Waiting patiently in my car, I congratulated myself. I did not bail on my investments during the sell-off at the end of 2018 or at the onset of the pandemic, over the Thanksgiving weekend or more recently. I remember that setbacks always have been temporary, and I have maintained my automated investments through my paychecks. Steady as she goes.
Then, as traffic started to unsnarl — as it always does eventually — it occurred to me that my patience isn’t perfect. I do get peeved with inconsiderateness (like those motorists accelerating their aggressiveness as the jam untangles). I have scant tolerance for strangers wasting my time (like telemarketers who don’t respect my no-thank-you). I have trouble sitting still very long for (in my opinion) idleness (like jigsaw puzzles and chitchat).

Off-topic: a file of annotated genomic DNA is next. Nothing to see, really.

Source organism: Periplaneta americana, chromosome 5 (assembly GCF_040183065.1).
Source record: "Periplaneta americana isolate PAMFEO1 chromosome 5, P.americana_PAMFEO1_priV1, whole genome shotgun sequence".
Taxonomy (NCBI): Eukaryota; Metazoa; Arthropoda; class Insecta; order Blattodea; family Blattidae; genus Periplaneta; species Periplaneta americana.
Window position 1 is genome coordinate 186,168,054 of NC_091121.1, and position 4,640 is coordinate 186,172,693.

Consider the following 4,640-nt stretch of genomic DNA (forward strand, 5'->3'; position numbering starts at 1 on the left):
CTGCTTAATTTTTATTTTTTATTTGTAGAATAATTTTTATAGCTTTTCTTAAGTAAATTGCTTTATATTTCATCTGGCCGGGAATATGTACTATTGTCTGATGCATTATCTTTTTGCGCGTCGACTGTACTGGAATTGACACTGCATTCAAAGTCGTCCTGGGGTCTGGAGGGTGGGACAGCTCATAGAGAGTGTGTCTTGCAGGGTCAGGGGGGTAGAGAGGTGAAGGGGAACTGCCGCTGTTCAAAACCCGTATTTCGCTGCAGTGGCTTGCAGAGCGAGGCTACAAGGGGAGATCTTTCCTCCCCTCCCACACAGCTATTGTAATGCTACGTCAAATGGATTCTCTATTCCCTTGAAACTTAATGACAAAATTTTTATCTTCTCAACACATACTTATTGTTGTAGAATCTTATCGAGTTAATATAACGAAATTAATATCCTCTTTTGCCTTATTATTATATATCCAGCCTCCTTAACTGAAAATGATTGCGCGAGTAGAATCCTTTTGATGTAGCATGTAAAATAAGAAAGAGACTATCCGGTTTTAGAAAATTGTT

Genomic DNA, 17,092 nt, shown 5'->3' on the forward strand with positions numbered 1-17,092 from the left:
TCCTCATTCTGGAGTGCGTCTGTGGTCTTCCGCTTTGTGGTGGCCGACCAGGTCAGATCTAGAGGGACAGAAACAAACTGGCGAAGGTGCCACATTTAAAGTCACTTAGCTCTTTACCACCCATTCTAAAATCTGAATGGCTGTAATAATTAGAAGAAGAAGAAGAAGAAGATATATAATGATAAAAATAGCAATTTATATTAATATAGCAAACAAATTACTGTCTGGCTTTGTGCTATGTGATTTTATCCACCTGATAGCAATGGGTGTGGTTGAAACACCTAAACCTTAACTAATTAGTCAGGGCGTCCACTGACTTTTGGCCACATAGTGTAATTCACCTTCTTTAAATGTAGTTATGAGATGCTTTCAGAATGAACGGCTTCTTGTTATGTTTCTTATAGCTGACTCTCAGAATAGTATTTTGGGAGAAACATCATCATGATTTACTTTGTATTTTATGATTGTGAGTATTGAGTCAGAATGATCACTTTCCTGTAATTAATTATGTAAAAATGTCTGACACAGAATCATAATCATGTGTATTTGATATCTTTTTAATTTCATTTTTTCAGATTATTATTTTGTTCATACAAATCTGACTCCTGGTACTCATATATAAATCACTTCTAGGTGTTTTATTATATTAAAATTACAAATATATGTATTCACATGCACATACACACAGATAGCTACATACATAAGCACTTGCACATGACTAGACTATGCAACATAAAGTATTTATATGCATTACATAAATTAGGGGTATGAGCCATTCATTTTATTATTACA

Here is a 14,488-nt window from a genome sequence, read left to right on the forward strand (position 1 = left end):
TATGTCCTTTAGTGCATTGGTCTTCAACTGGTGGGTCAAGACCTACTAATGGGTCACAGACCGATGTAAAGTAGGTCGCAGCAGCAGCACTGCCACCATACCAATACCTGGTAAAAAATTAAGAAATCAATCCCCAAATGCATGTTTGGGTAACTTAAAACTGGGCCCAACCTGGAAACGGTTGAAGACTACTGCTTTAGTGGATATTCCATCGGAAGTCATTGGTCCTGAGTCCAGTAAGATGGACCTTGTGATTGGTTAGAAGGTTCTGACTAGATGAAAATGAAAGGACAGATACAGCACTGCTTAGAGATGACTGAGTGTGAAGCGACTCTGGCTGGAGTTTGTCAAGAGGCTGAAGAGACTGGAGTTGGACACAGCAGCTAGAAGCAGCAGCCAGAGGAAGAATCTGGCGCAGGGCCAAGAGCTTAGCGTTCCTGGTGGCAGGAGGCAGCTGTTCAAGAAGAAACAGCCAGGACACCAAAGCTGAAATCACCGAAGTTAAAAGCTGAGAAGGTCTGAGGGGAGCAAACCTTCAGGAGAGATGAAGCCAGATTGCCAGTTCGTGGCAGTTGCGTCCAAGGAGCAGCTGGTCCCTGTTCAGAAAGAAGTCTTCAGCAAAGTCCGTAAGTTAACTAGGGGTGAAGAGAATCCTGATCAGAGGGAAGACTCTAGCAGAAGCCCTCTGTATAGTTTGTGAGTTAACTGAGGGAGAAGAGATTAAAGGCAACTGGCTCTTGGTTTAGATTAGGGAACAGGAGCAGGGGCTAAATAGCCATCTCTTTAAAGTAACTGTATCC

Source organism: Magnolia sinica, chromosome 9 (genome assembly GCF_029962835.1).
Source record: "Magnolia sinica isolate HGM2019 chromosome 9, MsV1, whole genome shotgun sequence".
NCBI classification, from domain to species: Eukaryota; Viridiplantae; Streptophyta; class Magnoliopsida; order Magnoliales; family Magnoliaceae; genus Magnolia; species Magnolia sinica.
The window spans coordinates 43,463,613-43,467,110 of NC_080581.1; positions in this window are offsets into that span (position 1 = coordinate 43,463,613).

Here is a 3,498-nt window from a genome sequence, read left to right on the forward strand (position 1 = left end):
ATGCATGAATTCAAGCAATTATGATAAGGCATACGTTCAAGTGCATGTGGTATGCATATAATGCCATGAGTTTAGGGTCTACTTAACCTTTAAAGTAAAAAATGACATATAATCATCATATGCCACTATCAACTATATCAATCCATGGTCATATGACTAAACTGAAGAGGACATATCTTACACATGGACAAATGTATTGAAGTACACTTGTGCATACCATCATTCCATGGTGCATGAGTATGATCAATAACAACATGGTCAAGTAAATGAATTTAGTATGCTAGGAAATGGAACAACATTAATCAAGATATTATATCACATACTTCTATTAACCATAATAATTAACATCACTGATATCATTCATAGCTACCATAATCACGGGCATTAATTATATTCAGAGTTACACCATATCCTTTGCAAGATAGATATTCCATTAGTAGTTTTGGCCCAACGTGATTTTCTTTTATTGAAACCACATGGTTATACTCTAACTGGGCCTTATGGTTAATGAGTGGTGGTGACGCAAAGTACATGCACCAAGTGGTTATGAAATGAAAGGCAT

Lucky for me, academic researchers say patience isn’t just a personality trait. It can be acquired through thoughtfulness and force of habit.
We tend to lose our patience when our expectations aren’t met. (The traffic should be flowing. My financial assets should be growing.)
Losing patience can be beneficial if it helps us adjust our expectations to be more realistic.
Where it becomes a problem, though, is when our disappointment triggers a fight-or-flight response that is too emotional, impulsive or irrational. Often, patience abandons us in situations we cannot control, like a traffic jam or a stock sell-off. Psychology researchers point out though, that we still can control our emotions.